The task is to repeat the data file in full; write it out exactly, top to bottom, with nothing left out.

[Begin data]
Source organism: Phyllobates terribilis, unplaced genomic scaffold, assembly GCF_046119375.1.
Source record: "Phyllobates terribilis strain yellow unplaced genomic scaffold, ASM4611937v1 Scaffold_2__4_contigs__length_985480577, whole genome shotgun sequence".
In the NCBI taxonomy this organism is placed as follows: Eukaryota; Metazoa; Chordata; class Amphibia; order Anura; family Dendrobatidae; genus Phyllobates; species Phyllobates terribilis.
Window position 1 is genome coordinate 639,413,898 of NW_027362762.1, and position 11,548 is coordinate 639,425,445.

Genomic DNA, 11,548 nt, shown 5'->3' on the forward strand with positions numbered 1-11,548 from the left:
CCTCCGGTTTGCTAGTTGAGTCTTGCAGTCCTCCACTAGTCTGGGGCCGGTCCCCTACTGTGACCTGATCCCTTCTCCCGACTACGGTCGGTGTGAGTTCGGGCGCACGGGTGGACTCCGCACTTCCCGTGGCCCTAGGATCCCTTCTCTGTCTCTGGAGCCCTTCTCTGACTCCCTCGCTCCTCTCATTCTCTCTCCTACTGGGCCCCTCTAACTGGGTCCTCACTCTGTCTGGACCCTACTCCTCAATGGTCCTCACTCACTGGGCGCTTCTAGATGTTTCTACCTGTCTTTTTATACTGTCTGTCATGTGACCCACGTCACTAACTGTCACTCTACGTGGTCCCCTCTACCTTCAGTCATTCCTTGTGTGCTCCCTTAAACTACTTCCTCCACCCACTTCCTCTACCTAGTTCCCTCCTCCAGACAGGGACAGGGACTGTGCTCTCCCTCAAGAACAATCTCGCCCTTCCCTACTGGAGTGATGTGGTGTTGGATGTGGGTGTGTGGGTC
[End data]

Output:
Source organism: Phyllobates terribilis, unplaced genomic scaffold, assembly GCF_046119375.1.
Source record: "Phyllobates terribilis strain yellow unplaced genomic scaffold, ASM4611937v1 Scaffold_2__4_contigs__length_985480577, whole genome shotgun sequence".
In the NCBI taxonomy this organism is placed as follows: Eukaryota; Metazoa; Chordata; class Amphibia; order Anura; family Dendrobatidae; genus Phyllobates; species Phyllobates terribilis.
Window position 1 is genome coordinate 639,413,898 of NW_027362762.1, and position 11,548 is coordinate 639,425,445.

Genomic DNA, 11,548 nt, shown 5'->3' on the forward strand with positions numbered 1-11,548 from the left:
CCTCCGGTTTGCTAGTTGAGTCTTGCAGTCCTCCACTAGTCTGGGGCCGGTCCCCTACTGTGACCTGATCCCTTCTCCCGACTACGGTCGGTGTGAGTTCGGGCGCACGGGTGGACTCCGCACTTCCCGTGGCCCTAGGATCCCTTCTCTGTCTCTGGAGCCCTTCTCTGACTCCCTCGCTCCTCTCATTCTCTCTCCTACTGGGCCCCTCTAACTGGGTCCTCACTCTGTCTGGACCCTACTCCTCAATGGTCCTCACTCACTGGGCGCTTCTAGATGTTTCTACCTGTCTTTTTATACTGTCTGTCATGTGACCCACGTCACTAACTGTCACTCTACGTGGTCCCCTCTACCTTCAGTCATTCCTTGTGTGCTCCCTTAAACTACTTCCTCCACCCACTTCCTCTACCTAGTTCCCTCCTCCAGACAGGGACAGGGACTGTGCTCTCCCTCAAGAACAATCTCGCCCTTCCCTACTGGAGTGATGTGGTGTTGGATGTGGGTGTGTGGGTC